Bladeless wind turbines far from becoming gold standard in wind energy

The mention of a wind turbine conjuring up an image of a large pinwheels spinning all day long could soon be a thing of the past. The first generation of electrically powered wind turbines could soon make way for quieter and more compact counterparts. Bladeless wind turbines are about to throw up a massive opportunity across the world – an opportunity in which innovation is front and center.

According to Transparency Market Research (TMR), the global bladeless wind turbines market is projected to show healthy growth through the coming decade and many new companies – mainly startups – are expected to bring about a massive change to the way the competitive landscape is currently arranged. The market is currently led by Vortex Bladeless, a Spain-based company, which already holds a sizeable first-mover advantage over other relatively new entrants. However, how companies are able to build their competitive plans will define which company leads the market in the next ten years.

According to an article in the MIT Technology Review, the global wind power sector raked in just short of US$100 bn in the form of investments in 2014. That number is only likely to soar further in the short term. And this also means a chance that companies in the bladeless wind turbine market cannot afford to let go of.

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Here are two examples of bladeless wind turbines on which several future concepts could be based:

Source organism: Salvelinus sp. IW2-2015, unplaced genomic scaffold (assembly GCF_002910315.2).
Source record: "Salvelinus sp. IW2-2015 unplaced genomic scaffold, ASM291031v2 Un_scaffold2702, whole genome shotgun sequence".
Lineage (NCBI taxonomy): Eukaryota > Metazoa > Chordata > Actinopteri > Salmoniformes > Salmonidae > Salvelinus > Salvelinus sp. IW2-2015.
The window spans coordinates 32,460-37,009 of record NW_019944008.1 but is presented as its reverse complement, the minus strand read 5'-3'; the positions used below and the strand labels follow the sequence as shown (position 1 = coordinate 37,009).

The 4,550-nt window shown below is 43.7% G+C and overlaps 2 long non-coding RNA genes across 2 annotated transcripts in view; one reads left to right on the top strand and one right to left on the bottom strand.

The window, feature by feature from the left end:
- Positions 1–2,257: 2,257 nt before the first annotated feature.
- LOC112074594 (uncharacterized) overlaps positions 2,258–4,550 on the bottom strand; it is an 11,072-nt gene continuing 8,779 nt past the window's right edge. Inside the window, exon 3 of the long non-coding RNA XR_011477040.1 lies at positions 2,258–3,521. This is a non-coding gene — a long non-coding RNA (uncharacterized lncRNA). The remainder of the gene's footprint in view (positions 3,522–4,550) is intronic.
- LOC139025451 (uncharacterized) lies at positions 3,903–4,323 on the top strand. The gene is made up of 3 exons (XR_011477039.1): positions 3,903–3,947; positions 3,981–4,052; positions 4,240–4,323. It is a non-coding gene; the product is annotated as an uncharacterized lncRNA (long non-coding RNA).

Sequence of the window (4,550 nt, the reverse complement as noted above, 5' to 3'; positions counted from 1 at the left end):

Saphon Energy’s Sail-inspired Wind Turbines Target Developing Countries

Wind energy researchers in Tunisia struck upon the idea of creating a novel bladeless wind turbine when they looked at the way sails used wind to give ships a thrust. The result: Saphon Energy claims its wind turbine is decidedly quieter and safer (read bird-friendly) than conventional wind turbines. The company also says that the output of these wind turbines is greater than the conventional wind turbines that use blades to harness power from the wind. These turbines reportedly capture two times the wind energy harnessed by traditional wind turbines.  With a wind energy conversion percentage standing at about 80, the company says that the product is just the solution cash-strapped yet energy-hungry developing nations could be looking for.

Bladeless wind-turbines vortex

The company has already planned the deployment of its bladeless wind turbines in India in partnership with a firm in South India.

With an Early Mover Advantage, Vortex Bladeless Ready to Take its Expertise to the World

Spanish crowd-funded project, Vortex Bladeless, has made the headlines for creating wind turbines that look like giant reeds rhythmically rocking in the air. The turbines, which capture vorticity (a term used to describe the spinning motion of wind), have caught the interest of investors and other wind energy experts alike. However, despite some experts expressing doubts about the efficiency of the new design, the company is already looking at offshore wind energy installations as a massive opportunity for growth. The company’s industrial-use model is slated to hit the commercial market by 2018.

Although the bladeless wind turbines market can currently be described as being in its nascent stages, this scenario is set for a radical change. TMR says that we will soon see companies feverishly competing on both efficiency and innovation in the next two to three years.